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Excerpt from Aguinaldo’s Case Against The United States

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The Philippines, an archipelago of over 7,000 islands in the western Pacific Ocean, had been a Spanish colony for over 300 years by the 1890s. Filipino nationalists led by Emilio Aguinaldo rebelled against Spanish rule beginning in 1896. When the United States declared war against Spain over events in Cuba in 1898, the U.S. Navy moved against Spanish colonies in the Pacific as well. U.S. Admiral George Dewey and Aguinaldo agreed to cooperate to expel the Spanish from the Philippines, but unbeknownst to Aguinaldo and the Filipino's the U.S. government was negotiating to buy the islands from the Spanish for the U.S. to rule as a colony of its own. The Spanish agreed to surrender to the U.S. on August 13, 1898 in Manila after a staged battle while the Filipino forces were prevented from entering the city.

In 1899 Emilio Aguinaldo wrote the following appeal to citizens of the United States to oppose their country's actions in the Philippines and support Filipino independence. His appeal is interesting in several respects. For one, Aguinaldo does not reject the concept of imperialism or the racial hierarchy that went along with it. Note the reference to "Africans or Mohawk Indians." Instead he argues that the Filipino people are sufficiently civilized to deserve independence. Aguinaldo further claims that while the Philippines may not seem as advanced as the United States or Japan (a nation that was rapidly modernizing at this time), it would only be able to become more advanced through independence as United States and Japan had the opportunity to do. In addressing the U.S. public, there fore Aguinaldo placed himself at their level and validated the imperialist framework, but simply argued that his nation deserved a different place in the hierarchy.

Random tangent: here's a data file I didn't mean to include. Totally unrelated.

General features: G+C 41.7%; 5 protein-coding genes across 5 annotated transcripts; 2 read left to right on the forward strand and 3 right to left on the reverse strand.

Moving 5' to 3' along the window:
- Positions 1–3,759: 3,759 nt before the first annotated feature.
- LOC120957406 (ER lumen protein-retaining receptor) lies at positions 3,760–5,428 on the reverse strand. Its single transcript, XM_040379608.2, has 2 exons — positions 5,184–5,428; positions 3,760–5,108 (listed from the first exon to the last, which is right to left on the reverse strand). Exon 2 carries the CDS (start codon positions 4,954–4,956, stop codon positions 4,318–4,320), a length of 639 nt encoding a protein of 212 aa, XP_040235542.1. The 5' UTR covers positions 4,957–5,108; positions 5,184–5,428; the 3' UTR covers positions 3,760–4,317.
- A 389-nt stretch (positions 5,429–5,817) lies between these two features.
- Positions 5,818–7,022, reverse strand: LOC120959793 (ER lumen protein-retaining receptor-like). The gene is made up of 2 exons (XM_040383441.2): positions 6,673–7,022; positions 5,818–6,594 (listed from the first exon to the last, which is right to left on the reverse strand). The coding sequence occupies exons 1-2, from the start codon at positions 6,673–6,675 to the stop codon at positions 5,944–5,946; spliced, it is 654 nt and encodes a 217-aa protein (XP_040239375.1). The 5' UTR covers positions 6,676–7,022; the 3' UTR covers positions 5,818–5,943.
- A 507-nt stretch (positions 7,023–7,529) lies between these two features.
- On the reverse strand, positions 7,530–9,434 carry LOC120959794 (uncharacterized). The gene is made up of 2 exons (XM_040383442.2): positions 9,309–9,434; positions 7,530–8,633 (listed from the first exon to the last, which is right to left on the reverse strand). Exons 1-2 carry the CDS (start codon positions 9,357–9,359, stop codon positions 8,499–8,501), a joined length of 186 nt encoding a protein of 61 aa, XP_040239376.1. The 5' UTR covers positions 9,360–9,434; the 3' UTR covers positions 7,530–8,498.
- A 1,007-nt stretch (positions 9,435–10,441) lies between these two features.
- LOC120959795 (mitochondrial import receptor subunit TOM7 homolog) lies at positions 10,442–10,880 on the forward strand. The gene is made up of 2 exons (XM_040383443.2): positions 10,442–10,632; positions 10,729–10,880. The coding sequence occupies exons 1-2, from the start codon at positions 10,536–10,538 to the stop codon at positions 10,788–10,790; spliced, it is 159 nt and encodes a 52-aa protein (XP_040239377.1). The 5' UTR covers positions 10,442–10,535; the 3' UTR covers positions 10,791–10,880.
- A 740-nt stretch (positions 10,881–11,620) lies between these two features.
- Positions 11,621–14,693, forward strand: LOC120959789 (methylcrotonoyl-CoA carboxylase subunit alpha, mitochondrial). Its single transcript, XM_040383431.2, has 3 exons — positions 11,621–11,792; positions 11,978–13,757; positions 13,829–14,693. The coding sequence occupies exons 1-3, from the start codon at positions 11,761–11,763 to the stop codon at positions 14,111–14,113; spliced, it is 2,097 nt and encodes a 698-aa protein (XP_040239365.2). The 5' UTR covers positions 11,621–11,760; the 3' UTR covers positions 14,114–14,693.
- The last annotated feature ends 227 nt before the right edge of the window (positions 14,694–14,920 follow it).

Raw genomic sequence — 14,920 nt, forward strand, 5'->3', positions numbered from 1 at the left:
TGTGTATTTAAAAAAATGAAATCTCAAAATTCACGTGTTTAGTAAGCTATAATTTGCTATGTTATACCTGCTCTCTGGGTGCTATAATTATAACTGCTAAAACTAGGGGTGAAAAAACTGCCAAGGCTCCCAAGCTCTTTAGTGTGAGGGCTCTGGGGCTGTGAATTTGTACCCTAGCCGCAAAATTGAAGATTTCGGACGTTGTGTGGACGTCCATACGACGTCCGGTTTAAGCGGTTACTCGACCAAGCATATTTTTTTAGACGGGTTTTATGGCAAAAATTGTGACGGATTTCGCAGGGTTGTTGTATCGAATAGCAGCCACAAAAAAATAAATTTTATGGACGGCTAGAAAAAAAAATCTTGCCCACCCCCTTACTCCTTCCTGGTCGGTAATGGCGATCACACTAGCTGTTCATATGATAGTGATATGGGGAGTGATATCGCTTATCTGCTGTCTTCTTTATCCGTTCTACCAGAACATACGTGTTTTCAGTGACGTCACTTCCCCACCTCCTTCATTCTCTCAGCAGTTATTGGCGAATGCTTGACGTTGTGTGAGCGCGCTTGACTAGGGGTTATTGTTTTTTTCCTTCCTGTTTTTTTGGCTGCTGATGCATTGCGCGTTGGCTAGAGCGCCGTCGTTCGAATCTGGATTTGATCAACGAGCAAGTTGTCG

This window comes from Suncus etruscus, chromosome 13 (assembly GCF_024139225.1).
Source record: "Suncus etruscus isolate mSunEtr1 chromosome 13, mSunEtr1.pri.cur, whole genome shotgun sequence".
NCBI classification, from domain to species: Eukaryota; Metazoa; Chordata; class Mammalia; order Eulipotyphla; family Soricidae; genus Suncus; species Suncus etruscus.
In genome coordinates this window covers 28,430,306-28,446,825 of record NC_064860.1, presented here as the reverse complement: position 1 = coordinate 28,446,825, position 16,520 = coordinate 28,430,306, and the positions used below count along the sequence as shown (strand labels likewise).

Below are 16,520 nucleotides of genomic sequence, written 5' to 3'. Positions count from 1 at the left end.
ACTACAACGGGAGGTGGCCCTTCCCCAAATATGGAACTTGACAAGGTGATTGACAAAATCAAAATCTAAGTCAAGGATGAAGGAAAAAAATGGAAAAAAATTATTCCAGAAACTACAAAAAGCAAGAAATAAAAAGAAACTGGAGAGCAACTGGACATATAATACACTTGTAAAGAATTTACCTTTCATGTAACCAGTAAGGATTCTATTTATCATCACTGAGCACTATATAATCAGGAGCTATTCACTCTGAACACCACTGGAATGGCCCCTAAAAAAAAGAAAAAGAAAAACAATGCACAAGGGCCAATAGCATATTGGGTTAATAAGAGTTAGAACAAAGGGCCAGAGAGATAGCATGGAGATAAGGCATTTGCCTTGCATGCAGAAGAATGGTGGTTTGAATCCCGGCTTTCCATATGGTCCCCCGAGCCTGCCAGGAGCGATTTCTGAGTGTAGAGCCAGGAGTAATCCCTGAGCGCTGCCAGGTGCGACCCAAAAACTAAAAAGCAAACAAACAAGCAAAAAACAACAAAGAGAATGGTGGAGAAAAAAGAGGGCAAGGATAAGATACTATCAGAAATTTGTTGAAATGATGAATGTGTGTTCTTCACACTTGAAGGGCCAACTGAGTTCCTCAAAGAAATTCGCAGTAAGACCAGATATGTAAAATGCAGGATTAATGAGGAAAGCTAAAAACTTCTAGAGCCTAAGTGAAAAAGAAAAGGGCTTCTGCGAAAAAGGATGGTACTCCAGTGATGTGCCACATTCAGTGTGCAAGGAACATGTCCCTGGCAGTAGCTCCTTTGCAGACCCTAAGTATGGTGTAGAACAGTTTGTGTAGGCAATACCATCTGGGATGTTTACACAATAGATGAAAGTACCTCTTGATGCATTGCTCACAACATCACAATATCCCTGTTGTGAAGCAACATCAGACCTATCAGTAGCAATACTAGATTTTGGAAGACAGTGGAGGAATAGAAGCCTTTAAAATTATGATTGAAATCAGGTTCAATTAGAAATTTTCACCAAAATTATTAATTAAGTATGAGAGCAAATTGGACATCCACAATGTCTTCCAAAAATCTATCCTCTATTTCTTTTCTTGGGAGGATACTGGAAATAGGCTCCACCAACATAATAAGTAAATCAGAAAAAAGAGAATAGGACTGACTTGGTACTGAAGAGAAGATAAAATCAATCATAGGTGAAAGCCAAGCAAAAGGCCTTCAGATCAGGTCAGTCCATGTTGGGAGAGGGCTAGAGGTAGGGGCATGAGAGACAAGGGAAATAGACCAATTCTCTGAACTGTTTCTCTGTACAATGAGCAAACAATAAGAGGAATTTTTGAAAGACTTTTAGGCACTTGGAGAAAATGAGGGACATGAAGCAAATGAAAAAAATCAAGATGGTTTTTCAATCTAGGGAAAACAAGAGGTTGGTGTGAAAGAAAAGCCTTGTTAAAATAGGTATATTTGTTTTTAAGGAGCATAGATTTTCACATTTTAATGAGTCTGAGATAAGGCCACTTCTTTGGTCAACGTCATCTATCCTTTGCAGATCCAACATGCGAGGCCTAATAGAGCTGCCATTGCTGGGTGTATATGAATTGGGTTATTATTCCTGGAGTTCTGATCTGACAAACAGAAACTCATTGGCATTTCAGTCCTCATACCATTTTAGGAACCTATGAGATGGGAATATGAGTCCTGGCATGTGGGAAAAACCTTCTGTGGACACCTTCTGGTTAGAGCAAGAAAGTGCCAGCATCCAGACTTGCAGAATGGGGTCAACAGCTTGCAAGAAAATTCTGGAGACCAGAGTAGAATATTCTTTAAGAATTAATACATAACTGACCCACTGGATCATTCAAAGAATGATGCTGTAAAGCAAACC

Emilio Aguinaldo, The North American Review, 1899

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We Filipinos have all along believed that if the American nation at large knew exactly, as we do, what is daily happening in the Philippine Islands, they would rise en masse, and demand that this barbaric war should stop. There are other methods of securing sovereignty — the true and lasting sovereignty that has its foundation in the hearts of the people. Has not the greatest of English poets said:

" Kind hearts are more than coronets,
And simple faith than Norman Wood ? "

And, did America recognize this fact, she would cease to be the laughing stock of other civilized nations, as she became when she abandoned her traditions and set up a double standard of
government — government by consent in America, government by force in the Philippine Islands.
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You have been deceived all along the line. You have been greatly deceived in the personality of my countrymen. You went to the Philippines under the impression that their inhabitants were ignorant savages, whom Spain had kept in subjection at the bayonet's point. The Filipinos have been described in serious American journals as akin to the hordes of the Khalifa; and the idea has prevailed that it required only some unknown American Kitchener to march triumphantly from north to south to make the military occupation complete. We have been represented by your popular press as if we were Africans or Mohawk Indians. We smile, and deplore the want of ethnological knowledge on the part of our literary friends. We are none of these. We are simply Filipinos. You know us now in part: you will know us better, I hope, by and by.